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Ampicillin-Resistant Haemophilus influenzae and Otitis Media

Am J Dis Child. 1981;135(5):403-405. doi:10.1001/archpedi.1981.02130290001001.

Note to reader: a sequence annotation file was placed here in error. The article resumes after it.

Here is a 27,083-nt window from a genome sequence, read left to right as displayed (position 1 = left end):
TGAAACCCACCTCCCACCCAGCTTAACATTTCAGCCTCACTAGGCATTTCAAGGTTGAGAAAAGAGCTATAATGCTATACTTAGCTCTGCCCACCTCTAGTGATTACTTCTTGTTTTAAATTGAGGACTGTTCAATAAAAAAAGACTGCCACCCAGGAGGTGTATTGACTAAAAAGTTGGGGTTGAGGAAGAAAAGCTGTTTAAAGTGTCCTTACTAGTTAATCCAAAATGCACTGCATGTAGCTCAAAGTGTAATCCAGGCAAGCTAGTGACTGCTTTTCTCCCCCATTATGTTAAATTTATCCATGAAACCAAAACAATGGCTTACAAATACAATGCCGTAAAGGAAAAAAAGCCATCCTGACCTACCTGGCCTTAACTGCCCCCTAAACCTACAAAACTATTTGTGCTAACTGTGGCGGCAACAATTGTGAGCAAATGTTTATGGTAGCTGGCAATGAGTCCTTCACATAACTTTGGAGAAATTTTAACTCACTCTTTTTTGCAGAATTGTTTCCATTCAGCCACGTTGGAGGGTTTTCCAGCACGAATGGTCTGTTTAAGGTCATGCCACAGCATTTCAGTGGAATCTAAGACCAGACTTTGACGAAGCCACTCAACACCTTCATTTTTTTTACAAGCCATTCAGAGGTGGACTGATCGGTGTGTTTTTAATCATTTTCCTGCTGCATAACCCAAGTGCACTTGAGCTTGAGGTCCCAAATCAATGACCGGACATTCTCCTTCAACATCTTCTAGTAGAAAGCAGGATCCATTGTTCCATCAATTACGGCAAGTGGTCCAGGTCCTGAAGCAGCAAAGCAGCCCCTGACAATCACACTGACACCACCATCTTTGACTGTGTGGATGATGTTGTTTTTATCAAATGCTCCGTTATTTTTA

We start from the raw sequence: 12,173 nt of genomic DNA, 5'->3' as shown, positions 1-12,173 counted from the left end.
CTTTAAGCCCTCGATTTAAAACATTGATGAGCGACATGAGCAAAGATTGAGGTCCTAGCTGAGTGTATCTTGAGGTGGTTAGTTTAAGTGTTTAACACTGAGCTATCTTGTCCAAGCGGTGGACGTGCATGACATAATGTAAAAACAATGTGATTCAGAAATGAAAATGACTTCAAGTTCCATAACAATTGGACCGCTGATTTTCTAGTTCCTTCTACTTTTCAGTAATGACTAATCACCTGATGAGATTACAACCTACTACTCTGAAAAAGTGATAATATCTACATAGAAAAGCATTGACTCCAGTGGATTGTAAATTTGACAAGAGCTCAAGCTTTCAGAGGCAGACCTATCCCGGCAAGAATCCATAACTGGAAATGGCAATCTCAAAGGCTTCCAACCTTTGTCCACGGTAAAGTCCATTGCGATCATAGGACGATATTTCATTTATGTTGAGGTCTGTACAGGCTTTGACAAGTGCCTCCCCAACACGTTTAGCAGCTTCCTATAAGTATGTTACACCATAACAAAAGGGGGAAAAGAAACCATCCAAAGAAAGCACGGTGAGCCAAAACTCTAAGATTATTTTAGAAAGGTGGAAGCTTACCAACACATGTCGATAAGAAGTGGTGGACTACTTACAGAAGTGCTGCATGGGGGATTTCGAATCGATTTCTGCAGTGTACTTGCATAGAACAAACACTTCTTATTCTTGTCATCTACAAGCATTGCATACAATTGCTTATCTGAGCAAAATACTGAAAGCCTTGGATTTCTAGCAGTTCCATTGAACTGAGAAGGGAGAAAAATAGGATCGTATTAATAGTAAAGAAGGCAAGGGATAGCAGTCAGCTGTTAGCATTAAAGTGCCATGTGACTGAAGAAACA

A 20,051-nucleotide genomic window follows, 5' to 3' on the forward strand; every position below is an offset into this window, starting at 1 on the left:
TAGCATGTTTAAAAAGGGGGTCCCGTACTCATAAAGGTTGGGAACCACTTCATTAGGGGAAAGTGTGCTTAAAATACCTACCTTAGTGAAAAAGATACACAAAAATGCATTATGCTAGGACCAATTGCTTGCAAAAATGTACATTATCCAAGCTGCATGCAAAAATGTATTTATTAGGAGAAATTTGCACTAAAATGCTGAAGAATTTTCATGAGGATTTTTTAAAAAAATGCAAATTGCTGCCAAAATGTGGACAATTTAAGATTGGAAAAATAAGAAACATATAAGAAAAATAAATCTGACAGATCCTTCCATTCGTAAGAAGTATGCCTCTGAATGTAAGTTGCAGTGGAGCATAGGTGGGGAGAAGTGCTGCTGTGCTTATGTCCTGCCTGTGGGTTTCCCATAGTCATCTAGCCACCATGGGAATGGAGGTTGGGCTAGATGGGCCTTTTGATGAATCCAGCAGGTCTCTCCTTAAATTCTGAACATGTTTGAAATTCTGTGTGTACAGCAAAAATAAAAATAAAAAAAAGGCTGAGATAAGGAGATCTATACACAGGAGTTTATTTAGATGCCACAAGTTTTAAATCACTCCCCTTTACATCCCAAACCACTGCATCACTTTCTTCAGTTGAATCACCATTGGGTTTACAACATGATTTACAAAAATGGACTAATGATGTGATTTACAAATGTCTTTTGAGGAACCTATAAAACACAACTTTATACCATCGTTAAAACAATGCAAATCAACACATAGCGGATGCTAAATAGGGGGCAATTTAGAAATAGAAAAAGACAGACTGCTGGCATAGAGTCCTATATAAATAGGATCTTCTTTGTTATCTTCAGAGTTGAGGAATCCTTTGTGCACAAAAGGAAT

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Antibiotic resistance has been a problem of concern to physicians caring for children with otitis media during recent years. Ampicillin has been found to be well tolerated and generally effective for treatment of otitis due to both of the principal middle-ear pathogens, Streptococcus pneumoniae and Haemophilus influenzae. In the mid-1970s, however, strains of H influenzae that were resistant to ampicillin were detected. Subsequently, a marked increase in ampicillin resistance was found in some localities.1,2 Great differences in frequency of resistant otic or pharyngeal strains of H influenzae have been reported from different areas. In some communities, as many as 28% to 48% of the strains have been found to be ampicillin-resistant,2-4 while rates of 4% to 14% have been found elsewhere.1-5 At the Children's Hospital of Pittsburgh, we have found that only 8% of 79 middle-ear isolates of H influenzae were resistant to ampicillin during the period


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